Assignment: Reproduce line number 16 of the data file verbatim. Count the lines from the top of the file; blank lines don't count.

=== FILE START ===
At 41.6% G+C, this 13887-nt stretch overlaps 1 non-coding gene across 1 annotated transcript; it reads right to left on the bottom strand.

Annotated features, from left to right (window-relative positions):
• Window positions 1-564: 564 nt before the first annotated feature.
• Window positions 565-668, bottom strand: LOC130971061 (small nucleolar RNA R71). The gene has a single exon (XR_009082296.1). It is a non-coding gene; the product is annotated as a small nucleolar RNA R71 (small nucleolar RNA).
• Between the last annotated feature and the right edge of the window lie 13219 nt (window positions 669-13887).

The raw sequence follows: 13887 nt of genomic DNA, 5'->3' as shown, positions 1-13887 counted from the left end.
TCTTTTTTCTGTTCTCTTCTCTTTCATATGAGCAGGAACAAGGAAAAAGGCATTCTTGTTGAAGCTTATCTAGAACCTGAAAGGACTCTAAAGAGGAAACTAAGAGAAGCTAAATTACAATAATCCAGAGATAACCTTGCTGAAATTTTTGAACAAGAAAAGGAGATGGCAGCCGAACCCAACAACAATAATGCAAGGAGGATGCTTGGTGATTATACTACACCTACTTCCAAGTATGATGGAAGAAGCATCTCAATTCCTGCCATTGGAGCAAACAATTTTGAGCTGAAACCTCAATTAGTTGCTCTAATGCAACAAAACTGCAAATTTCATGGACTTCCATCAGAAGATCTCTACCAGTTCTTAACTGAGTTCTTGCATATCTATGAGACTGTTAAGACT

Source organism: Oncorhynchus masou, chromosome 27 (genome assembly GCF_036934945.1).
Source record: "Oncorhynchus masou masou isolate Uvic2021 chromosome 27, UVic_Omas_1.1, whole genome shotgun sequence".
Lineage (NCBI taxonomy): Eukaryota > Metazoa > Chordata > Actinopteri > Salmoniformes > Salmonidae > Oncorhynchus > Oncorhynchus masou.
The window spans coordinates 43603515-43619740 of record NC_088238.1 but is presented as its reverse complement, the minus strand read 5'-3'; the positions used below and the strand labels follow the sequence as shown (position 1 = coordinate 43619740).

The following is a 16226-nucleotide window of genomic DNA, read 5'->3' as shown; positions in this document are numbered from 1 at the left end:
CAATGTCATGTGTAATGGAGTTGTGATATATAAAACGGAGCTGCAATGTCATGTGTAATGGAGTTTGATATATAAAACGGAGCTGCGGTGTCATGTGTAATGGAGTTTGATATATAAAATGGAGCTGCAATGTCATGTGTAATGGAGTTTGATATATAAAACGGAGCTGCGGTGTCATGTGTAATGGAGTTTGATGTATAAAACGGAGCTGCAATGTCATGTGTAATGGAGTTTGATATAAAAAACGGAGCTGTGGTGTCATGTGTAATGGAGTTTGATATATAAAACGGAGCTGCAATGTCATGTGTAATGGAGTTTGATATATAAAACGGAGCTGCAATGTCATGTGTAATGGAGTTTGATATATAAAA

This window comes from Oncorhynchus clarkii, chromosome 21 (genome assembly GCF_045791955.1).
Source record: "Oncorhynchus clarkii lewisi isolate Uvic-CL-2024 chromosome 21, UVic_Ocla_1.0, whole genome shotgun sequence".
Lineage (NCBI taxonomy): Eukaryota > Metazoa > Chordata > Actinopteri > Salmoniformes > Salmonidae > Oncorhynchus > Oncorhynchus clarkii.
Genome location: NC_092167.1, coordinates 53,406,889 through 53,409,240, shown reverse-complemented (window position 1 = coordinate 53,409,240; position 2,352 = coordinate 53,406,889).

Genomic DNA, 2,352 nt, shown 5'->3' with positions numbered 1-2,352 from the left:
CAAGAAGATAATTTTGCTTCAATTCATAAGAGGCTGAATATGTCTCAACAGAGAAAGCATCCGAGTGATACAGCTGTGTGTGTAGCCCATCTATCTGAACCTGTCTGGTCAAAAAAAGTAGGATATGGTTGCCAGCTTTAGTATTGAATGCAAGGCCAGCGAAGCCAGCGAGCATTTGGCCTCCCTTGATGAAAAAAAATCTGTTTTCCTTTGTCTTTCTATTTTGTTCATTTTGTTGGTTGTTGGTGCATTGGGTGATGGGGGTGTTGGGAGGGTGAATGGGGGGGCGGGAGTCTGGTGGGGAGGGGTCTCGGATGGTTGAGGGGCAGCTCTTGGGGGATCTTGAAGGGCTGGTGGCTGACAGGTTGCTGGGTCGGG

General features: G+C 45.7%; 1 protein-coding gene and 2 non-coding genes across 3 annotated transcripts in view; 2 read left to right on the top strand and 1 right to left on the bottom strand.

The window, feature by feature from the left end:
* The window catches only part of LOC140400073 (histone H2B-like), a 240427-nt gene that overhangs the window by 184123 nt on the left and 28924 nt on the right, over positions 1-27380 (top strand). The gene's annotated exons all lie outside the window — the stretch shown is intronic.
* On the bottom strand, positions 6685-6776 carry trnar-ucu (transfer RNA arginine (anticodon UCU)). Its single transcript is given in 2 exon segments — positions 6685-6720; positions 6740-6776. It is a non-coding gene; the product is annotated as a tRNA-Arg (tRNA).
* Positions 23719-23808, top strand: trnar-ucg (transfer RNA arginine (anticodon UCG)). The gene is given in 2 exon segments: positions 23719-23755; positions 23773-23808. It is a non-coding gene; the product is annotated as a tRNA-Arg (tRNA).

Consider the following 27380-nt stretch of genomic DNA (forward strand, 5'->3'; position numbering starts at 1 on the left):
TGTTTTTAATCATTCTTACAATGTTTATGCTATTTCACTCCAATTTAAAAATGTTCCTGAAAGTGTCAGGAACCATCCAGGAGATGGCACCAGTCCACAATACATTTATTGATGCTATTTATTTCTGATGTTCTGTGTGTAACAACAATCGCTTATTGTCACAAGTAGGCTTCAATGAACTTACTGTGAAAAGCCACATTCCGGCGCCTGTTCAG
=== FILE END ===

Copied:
Lineage (NCBI taxonomy): Eukaryota > Metazoa > Chordata > Actinopteri > Salmoniformes > Salmonidae > Oncorhynchus > Oncorhynchus clarkii.